Graduate Training

M.A., Asian Studies, University of Oregon, 2001. Ph.D., Chinese, University of Oregon, 2006

Selected Publications: 

Monographs

To Die and Not Decay: Autobiography and the Pursuit of Immortality in Early China. Ann Arbor: Association for Asian Studies, 2009.

Refereed Journal Articles, Book Chapters and Essays

“From Spirited Youth to Loyal Official: Life Narrative and Didacticism in the Jinshu Biography of Wang Dao.” Early Medieval China 21 (2015)

“Captured in Words: The Functions and Limits of Autobiographical Expression in Early Chinese Epistolary Literature,” in Handbook of Chinese Letter Writing. Antje Richter, ed. Leiden: Brill Press, 2015.

“Seeing is Believing: Faith, Doubt and Self-Presentation in Ge Hong’s Baopuzi Neipian.” Lifewriting Annual 4 (2014).

“(Mis)conceiving the Self in Early China: Memory and Truth in Early Chinese Autobiographical Writing.” Beating Devils and Burning Their Books, Anthony E. Clark, ed. Ann Arbor: Association for Asian Studies, 2010.

“Self as Historical Artifact: Ge Hong and Early Chinese Autobiography.” Early Medieval China 9 (2004).

Encyclopedia, Sourcebook, and Dictionary Chapters

“Baopuzi,” in Early Medieval Chinese Texts: A Bibliographical Guide. Cynthia L. Chennault, Keith N. Knapp, Alan J. Berkowitz, Albert E. Dien, eds. Berkeley: Institute of East Asian Studies, 2014.

“Ge Hong.” Bio-critical article for Dictionary of Literary Biography: Classical Chinese Writers, Pre- Tang Era (-598), ed. Curtis Dean Smith. Columbia, SC: Bruccoli Clark Layman, 2011.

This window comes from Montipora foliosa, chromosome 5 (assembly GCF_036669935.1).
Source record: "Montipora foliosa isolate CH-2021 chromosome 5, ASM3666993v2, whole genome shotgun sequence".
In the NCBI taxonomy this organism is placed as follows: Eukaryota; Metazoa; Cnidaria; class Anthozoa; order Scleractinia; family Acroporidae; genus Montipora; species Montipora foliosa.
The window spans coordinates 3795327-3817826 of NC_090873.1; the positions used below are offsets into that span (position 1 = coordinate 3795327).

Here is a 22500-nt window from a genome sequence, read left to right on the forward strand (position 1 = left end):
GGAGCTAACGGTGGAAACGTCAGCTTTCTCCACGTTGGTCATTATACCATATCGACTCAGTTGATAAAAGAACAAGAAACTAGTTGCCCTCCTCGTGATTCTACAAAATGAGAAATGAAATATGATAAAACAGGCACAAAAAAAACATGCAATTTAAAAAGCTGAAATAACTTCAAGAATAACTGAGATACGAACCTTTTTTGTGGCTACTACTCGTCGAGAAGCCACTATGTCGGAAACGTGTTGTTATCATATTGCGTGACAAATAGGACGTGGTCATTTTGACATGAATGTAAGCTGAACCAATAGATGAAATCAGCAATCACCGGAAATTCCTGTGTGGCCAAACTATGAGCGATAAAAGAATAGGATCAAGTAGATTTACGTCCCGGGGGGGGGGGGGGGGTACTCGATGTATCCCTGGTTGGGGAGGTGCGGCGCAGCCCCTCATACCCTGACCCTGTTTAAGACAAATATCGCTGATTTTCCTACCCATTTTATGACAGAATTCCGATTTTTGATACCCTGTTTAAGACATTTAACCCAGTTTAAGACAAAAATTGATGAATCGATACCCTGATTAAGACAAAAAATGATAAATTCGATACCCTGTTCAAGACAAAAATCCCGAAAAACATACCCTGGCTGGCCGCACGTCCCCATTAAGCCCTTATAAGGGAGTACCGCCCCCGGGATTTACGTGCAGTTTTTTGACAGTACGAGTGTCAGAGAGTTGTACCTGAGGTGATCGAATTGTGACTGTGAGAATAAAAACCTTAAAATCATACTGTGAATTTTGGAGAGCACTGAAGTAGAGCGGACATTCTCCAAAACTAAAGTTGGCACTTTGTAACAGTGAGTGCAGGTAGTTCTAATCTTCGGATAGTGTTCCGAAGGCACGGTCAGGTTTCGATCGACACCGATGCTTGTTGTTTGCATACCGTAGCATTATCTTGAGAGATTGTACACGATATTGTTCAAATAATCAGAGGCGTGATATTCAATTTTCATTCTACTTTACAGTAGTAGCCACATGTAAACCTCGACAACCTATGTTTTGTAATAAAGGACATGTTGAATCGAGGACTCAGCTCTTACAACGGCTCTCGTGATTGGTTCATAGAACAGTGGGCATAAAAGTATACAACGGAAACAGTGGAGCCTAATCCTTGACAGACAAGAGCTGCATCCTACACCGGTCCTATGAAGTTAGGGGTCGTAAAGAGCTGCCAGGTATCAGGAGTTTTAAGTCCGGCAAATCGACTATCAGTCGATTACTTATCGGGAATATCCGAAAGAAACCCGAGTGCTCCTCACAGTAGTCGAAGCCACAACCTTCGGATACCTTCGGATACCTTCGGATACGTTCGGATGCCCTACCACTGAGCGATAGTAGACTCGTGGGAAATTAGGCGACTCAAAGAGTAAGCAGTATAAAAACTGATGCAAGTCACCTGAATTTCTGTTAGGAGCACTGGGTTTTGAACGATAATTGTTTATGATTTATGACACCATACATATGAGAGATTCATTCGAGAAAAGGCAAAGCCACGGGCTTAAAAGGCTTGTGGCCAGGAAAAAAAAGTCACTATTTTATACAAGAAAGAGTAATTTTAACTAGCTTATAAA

“Ji Kang.” Bio-critical article for Dictionary of Literary Biography: Classical Chinese Writers, Pre- Tang Era (-598), ed. Curtis Dean Smith. Columbia, SC: Bruccoli Clark Layman, 2011.

“Gan Bao.” Bio-critical article for Dictionary of Literary Biography: Classical Chinese Writers, Pre- Tang Era (-598), ed. Curtis Dean Smith. Columbia, SC: Bruccoli Clark Layman, 2011.

 

Awards and Grants

“Teachers Who Made a Difference” Award, University of Kentucky College of Education, 2012

Fulbright Language Teaching Assistant Grant, 2012-2013.

NEH Workshop Fellowship, “An Introduction to Daoist Literature and History.” Director: Terry Kleeman, Associate Professor of Chinese, University of Colorado at Boulder, 2011

University of Kentucky College of Arts and Sciences Summer Research Fellowship, 2010 (Taibei, Taiwan)

Eastern Oregon University Faculty Scholars Award, 2007 (Hangzhou, PRC).

Center for Asian-Pacific Studies Professional Grant, 2005 (University of Muenster, Germany)

Center for Asian-Pacific Studies Individualized Study Grant, 2003 (Zhejiang University, Hangzhou, PRC)

Center for Asian-Pacific Studies Individualized Study Grant, 2002 (Beijing PRC)

Fulbright-Hays Doctoral Dissertation Research Fellowship, 2001 (Xiamen University, Xiamen, PRC)       

Freeman Foundation Study Abroad Fellowship, 1998 (Central University for Nationalities, Beijing, PRC)